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Posted inEnergy & Environment

Energy bill takes on storm response and grid reform challenges

Energy legislation wasn’t on the radar for any special legislative sessions called to deal with critical issues lost to the COVID-cancelled session from this winter. Even the annual July electric rate adjustment –- which this year contained big increases that sparked public outrage — would not have warranted legislation. That was until Tropical Storm Isaias […]

Posted inEnergy & Environment

After near derailment, energy bill heads to governor as fence-mending begins

Updated at 6:25 p.m.
After a near-death experience, energy legislation that will fundamentally change how renewable energy is valued financially in Connecticut passed the state House early Wednesday morning and is now headed to the governor for his expected signature. The legislature also completed action on an environmental bill.

Posted inEnergy & Environment

Energy bill heads for committee showdown, uncertain future

With the Energy and Technology Committee’s approval deadline for bills this session on Thursday, committee leaders, the Department of Energy and Environmental Protection, the governor’s office and environmental advocates are racing the clock on one of the most consequential energy bills in years. Solar policy could stop them — again.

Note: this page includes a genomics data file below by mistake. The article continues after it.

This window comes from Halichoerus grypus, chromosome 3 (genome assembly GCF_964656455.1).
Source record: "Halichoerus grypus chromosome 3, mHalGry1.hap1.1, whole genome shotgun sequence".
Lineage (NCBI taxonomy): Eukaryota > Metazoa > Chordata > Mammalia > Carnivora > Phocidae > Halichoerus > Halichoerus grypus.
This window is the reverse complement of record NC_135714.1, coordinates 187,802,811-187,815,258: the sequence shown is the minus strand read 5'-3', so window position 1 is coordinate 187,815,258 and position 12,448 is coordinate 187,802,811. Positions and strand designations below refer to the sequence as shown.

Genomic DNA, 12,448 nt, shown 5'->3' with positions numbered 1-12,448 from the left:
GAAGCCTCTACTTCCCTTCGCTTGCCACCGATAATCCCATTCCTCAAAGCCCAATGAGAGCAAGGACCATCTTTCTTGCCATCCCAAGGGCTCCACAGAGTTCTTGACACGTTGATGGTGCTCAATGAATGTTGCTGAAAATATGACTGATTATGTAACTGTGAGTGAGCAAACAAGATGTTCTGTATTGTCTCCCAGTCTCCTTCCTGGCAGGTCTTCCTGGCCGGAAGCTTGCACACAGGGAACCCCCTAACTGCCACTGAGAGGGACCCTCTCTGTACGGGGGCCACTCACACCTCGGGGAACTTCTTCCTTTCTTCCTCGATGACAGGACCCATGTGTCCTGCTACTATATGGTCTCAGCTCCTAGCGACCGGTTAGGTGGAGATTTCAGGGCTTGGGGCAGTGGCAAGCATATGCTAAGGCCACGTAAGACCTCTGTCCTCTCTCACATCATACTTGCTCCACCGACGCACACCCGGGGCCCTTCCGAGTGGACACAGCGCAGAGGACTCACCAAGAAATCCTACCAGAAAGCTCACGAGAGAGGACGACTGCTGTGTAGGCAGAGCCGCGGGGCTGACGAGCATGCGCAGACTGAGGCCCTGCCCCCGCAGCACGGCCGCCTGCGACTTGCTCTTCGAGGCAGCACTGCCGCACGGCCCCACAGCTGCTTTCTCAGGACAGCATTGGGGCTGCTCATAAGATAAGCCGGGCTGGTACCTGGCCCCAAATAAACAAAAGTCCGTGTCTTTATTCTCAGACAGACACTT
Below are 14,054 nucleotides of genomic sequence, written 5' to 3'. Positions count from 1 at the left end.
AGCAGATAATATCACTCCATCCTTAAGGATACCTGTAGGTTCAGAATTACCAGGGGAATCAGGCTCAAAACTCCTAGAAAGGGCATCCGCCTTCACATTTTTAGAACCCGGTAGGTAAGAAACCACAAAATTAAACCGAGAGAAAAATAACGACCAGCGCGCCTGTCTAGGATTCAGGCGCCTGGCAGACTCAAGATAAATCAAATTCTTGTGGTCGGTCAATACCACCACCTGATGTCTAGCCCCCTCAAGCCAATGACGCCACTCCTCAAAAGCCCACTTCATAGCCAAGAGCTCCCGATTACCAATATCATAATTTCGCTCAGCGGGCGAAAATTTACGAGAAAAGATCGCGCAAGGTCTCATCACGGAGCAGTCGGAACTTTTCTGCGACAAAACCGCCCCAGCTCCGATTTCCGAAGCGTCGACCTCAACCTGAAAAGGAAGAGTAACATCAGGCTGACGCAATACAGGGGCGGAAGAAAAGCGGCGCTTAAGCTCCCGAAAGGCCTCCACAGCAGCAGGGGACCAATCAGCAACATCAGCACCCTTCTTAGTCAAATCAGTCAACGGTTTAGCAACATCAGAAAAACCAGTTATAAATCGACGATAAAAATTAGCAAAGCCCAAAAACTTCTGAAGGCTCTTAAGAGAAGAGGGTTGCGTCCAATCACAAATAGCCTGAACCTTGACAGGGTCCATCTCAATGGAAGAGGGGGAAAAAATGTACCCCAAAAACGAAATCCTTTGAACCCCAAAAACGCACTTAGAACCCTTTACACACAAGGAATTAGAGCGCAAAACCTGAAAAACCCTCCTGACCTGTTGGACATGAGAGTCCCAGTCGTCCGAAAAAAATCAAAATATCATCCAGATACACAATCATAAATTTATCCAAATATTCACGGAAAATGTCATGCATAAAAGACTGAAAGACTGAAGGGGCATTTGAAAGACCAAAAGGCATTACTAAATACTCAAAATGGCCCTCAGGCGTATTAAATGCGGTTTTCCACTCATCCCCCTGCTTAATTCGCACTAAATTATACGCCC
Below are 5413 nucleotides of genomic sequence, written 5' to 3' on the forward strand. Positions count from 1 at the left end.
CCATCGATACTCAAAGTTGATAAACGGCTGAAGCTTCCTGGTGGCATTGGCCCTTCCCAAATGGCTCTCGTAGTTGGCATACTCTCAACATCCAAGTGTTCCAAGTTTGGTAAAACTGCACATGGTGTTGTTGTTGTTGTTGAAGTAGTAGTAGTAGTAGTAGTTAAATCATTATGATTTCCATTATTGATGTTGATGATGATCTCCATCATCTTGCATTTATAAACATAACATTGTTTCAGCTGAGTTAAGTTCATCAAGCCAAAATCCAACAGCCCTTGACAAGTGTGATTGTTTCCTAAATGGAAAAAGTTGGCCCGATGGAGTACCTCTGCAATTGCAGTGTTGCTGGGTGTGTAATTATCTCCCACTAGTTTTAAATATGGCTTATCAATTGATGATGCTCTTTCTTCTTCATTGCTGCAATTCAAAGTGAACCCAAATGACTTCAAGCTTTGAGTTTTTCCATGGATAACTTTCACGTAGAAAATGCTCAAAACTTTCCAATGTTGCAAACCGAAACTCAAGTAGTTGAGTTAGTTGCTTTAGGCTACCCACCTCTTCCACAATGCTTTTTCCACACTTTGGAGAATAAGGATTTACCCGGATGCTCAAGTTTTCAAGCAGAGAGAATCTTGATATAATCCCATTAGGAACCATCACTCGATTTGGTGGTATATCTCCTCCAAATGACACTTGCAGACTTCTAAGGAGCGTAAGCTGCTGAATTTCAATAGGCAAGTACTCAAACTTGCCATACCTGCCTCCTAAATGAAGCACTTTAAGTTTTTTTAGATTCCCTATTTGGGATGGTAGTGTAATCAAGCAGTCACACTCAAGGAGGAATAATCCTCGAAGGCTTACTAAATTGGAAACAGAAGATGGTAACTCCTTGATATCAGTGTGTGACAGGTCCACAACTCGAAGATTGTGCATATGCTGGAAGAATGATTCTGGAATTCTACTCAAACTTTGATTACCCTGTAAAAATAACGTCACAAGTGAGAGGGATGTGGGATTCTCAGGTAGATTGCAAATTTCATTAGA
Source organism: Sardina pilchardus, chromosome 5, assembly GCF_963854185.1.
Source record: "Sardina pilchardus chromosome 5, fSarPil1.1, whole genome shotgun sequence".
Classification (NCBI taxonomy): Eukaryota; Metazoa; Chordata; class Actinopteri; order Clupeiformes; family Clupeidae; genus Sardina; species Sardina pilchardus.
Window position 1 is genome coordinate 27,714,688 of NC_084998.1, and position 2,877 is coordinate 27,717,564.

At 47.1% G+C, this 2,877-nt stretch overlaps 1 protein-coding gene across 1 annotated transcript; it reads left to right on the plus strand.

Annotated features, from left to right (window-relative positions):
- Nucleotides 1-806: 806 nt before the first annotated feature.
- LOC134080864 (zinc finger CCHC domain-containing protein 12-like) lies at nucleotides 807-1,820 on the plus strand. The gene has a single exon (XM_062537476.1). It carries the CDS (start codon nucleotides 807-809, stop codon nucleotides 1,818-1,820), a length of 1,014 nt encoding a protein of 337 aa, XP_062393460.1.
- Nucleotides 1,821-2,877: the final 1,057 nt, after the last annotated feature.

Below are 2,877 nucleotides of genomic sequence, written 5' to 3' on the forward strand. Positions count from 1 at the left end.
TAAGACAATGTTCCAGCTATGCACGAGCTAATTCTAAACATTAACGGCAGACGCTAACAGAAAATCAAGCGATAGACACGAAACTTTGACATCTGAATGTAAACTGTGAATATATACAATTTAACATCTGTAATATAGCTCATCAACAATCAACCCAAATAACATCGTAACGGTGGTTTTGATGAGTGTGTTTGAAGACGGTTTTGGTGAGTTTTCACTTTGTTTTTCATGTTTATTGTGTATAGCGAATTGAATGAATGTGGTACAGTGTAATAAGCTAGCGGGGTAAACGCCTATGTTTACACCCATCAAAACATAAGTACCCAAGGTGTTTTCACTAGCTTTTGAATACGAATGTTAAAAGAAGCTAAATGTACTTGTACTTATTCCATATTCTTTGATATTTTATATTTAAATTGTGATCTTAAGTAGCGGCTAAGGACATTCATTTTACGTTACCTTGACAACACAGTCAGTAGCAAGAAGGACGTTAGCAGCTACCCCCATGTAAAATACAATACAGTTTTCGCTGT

Posted inEnergy & Environment, Money

CT’s clean energy edge: Going, going . . . or coming back?

Connecticut, once a national leader in clean and renewable energy and energy efficiency, has slipped behind many other states, including its neighbors. Most of the finger-pointing is at the state’s budget problems and questionable choices by the legislature. But the state may have started to lose its energy edge before then. The question is, can it get it back?

Posted inEnergy & Environment

With no plan for replacing Millstone, what are CT’s options?

Regardless of what the Connecticut legislature decides on Millstone, it won’t change some basic realities: One day the nuclear plant will close, and Connecticut doesn’t have a plan for that. The question of how to replace Millstone elicits all kinds of ideas. But parameters matter: Are we talking short-term, long-term, cleanly, at what cost to ratepayers?